No, it does not. As a matter of fact, how fluently we speak the language of the west is by no means a reflection of our intellect or skill. Our ability to do absolutely anything is not directly linked to how flawlessly we pronounce words like “plural” or “Canada”, (I’m looking at you, all the people who make fun of their Phupos or Mamos for “Canada”). Please understand that we can laugh at mispronounced words and errors in verb placement all we want but it will never change the truth that is English has nothing to do with our intellect or skill and by making fun of broken English we do nothing but undermine a perfectly good human being and degrade their value down to a few syllables.
You’ve probably already seen the video of Sarfaraz Ahmed with his mumbling English in a press conference after a glorious victory against Sri Lanka. Our Indian neighbors were quick to start making jokes at his expense and ignored everything that he had accomplished that day.
Because that is what cowards do when they know they have no comeback, when they’re out of their wits they go for your English. And as refreshing as it was to see our nation come together and fight against this, we ourselves have been at the other side of the table far too many times.
We drove a girl to an anxiety disorder because we couldn’t handle her pride. “You’re” and “your” is apparently the end to every online debate. Why is it so hard for some people to understand that grammar Nazism will never be funny, but it will always be irrelevant. The English left us free but left behind their most damning chain, the English Language and we gleefully tied ourselves up. We used it as the divide between rich and poor, smart and stupid, modern and backwards. I understand that English is a global language and makes communication with the rest of the world easier. It is a powerful tool no doubt but a lack in proficiency in English does not mean a lack in anything else. In the words of Alif Allah aur Insaan Star, Ushna Shah “We, as a nation, are so inferior that we believe those who can speak faultless English are above the ones who can’t.”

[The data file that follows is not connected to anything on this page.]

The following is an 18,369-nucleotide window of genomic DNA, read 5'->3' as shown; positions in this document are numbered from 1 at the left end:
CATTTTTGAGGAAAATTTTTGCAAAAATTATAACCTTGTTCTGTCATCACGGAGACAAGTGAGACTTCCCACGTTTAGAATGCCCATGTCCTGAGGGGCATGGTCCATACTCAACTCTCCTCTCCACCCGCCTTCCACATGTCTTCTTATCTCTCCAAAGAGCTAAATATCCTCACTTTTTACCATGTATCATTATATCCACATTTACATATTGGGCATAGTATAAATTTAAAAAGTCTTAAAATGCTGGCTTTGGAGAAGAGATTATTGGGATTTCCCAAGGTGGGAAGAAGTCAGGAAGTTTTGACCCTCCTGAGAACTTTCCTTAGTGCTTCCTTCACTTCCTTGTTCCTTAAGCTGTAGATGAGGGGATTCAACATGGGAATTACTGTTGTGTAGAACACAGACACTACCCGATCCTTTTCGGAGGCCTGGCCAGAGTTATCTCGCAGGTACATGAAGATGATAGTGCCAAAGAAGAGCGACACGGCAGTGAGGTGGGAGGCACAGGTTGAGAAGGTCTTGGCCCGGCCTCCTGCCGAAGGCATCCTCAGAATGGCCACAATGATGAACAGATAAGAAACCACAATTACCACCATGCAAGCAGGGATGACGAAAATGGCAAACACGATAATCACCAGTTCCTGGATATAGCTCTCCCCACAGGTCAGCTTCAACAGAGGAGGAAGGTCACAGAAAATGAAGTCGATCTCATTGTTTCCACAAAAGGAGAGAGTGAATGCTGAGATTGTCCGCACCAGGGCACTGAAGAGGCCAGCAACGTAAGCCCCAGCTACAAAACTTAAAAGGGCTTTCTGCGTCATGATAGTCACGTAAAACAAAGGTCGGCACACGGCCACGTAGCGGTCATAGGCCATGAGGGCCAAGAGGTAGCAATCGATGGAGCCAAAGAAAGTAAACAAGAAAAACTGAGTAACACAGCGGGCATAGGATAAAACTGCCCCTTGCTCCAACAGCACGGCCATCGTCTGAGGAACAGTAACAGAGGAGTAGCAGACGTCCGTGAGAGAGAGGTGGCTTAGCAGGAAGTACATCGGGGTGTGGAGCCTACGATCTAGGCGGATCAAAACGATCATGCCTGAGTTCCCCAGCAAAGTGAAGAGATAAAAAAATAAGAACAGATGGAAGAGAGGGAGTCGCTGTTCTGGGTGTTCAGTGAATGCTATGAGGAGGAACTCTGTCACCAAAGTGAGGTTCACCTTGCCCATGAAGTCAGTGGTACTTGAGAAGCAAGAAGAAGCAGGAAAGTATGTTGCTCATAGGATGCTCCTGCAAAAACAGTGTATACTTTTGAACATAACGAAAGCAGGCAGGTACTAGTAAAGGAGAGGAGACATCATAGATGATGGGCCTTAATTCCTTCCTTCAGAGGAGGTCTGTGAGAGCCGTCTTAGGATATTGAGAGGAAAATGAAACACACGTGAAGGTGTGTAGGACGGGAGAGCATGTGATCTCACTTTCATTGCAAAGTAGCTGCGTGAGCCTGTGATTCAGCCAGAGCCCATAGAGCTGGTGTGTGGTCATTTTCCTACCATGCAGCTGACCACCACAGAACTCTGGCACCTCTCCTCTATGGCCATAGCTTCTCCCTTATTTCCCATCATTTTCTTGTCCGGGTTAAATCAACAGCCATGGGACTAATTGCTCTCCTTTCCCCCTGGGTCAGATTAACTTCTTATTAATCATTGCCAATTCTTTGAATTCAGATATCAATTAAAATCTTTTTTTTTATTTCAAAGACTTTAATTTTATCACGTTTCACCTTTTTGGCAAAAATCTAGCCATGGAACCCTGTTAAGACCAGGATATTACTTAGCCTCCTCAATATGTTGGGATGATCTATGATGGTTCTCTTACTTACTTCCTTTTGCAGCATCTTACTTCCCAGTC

We also seem to forget that even learning English is a privilege that many of us in Pakistan and India do not receive and making fun of someone for having to express themselves in a language they do not fully understand is nothing short of cruel. It reduces confidence not only in the ones we laugh at but our own mother tongue Urdu. The introduction of ‘Why English’ summed it up by saying, “The expansion of English continues to impact in negative ways on other languages and their cultures. While English opens the doors of privilege and access for some, often the few, the way many countries organise education systems means that the English door is closed for the many.”
Muhammad Ibn Musa al-Khwarizmi became the father of algebra without ever learning the difference between ‘there’ and ‘their’. Al Jazari wrote The Book of Knowledge of Indigenous Mechanical Devices without a care for which colon was more appropriate. Our forefathers were some of the most skilled and brightest minds of their era and they spoke, wrote and breathed their mother tongue. If they had been judged on their ability to speak a second language, would civilization have been the same today? If they had been ridiculed till their self esteem was shattered we might be reading a foreigner’s name in our books instead of theirs.
So please whenever you feel the need to correct someone over a misplaced adjective or a giggle over at word pronunciations, realize the effect you may have and the unnecessary of it. Realize that they may not have had the same advantages as you. Realize that English is just a language and nothing more. Realize that they are just as human as you.